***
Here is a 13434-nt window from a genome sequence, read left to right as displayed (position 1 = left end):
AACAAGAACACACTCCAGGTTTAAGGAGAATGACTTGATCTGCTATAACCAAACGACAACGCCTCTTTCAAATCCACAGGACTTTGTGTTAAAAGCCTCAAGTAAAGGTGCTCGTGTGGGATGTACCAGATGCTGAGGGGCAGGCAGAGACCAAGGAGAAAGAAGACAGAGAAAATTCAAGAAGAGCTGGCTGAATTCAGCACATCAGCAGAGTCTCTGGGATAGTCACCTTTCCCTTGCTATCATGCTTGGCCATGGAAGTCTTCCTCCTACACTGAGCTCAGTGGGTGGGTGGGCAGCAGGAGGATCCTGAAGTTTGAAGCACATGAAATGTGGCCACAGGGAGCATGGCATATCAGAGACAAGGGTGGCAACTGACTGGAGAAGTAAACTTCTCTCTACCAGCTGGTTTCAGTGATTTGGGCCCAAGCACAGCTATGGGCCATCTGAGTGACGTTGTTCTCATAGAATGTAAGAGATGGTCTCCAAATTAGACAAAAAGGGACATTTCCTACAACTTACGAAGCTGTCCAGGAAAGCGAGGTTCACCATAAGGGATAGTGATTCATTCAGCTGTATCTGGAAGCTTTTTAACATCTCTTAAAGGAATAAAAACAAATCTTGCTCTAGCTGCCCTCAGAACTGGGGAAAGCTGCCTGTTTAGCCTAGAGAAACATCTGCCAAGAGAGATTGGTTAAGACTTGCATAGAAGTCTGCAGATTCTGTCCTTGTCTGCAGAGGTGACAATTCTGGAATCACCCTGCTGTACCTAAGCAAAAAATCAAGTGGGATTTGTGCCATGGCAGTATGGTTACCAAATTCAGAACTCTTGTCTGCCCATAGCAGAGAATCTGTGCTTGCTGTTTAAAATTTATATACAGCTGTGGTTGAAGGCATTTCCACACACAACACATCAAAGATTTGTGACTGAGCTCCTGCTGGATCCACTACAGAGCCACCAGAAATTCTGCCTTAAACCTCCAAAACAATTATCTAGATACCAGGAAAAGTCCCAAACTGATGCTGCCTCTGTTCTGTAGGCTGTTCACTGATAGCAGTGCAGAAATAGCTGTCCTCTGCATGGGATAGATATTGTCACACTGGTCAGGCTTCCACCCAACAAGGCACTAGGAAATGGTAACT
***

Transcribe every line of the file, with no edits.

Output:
Here is a 13434-nt window from a genome sequence, read left to right as displayed (position 1 = left end):
AACAAGAACACACTCCAGGTTTAAGGAGAATGACTTGATCTGCTATAACCAAACGACAACGCCTCTTTCAAATCCACAGGACTTTGTGTTAAAAGCCTCAAGTAAAGGTGCTCGTGTGGGATGTACCAGATGCTGAGGGGCAGGCAGAGACCAAGGAGAAAGAAGACAGAGAAAATTCAAGAAGAGCTGGCTGAATTCAGCACATCAGCAGAGTCTCTGGGATAGTCACCTTTCCCTTGCTATCATGCTTGGCCATGGAAGTCTTCCTCCTACACTGAGCTCAGTGGGTGGGTGGGCAGCAGGAGGATCCTGAAGTTTGAAGCACATGAAATGTGGCCACAGGGAGCATGGCATATCAGAGACAAGGGTGGCAACTGACTGGAGAAGTAAACTTCTCTCTACCAGCTGGTTTCAGTGATTTGGGCCCAAGCACAGCTATGGGCCATCTGAGTGACGTTGTTCTCATAGAATGTAAGAGATGGTCTCCAAATTAGACAAAAAGGGACATTTCCTACAACTTACGAAGCTGTCCAGGAAAGCGAGGTTCACCATAAGGGATAGTGATTCATTCAGCTGTATCTGGAAGCTTTTTAACATCTCTTAAAGGAATAAAAACAAATCTTGCTCTAGCTGCCCTCAGAACTGGGGAAAGCTGCCTGTTTAGCCTAGAGAAACATCTGCCAAGAGAGATTGGTTAAGACTTGCATAGAAGTCTGCAGATTCTGTCCTTGTCTGCAGAGGTGACAATTCTGGAATCACCCTGCTGTACCTAAGCAAAAAATCAAGTGGGATTTGTGCCATGGCAGTATGGTTACCAAATTCAGAACTCTTGTCTGCCCATAGCAGAGAATCTGTGCTTGCTGTTTAAAATTTATATACAGCTGTGGTTGAAGGCATTTCCACACACAACACATCAAAGATTTGTGACTGAGCTCCTGCTGGATCCACTACAGAGCCACCAGAAATTCTGCCTTAAACCTCCAAAACAATTATCTAGATACCAGGAAAAGTCCCAAACTGATGCTGCCTCTGTTCTGTAGGCTGTTCACTGATAGCAGTGCAGAAATAGCTGTCCTCTGCATGGGATAGATATTGTCACACTGGTCAGGCTTCCACCCAACAAGGCACTAGGAAATGGTAACT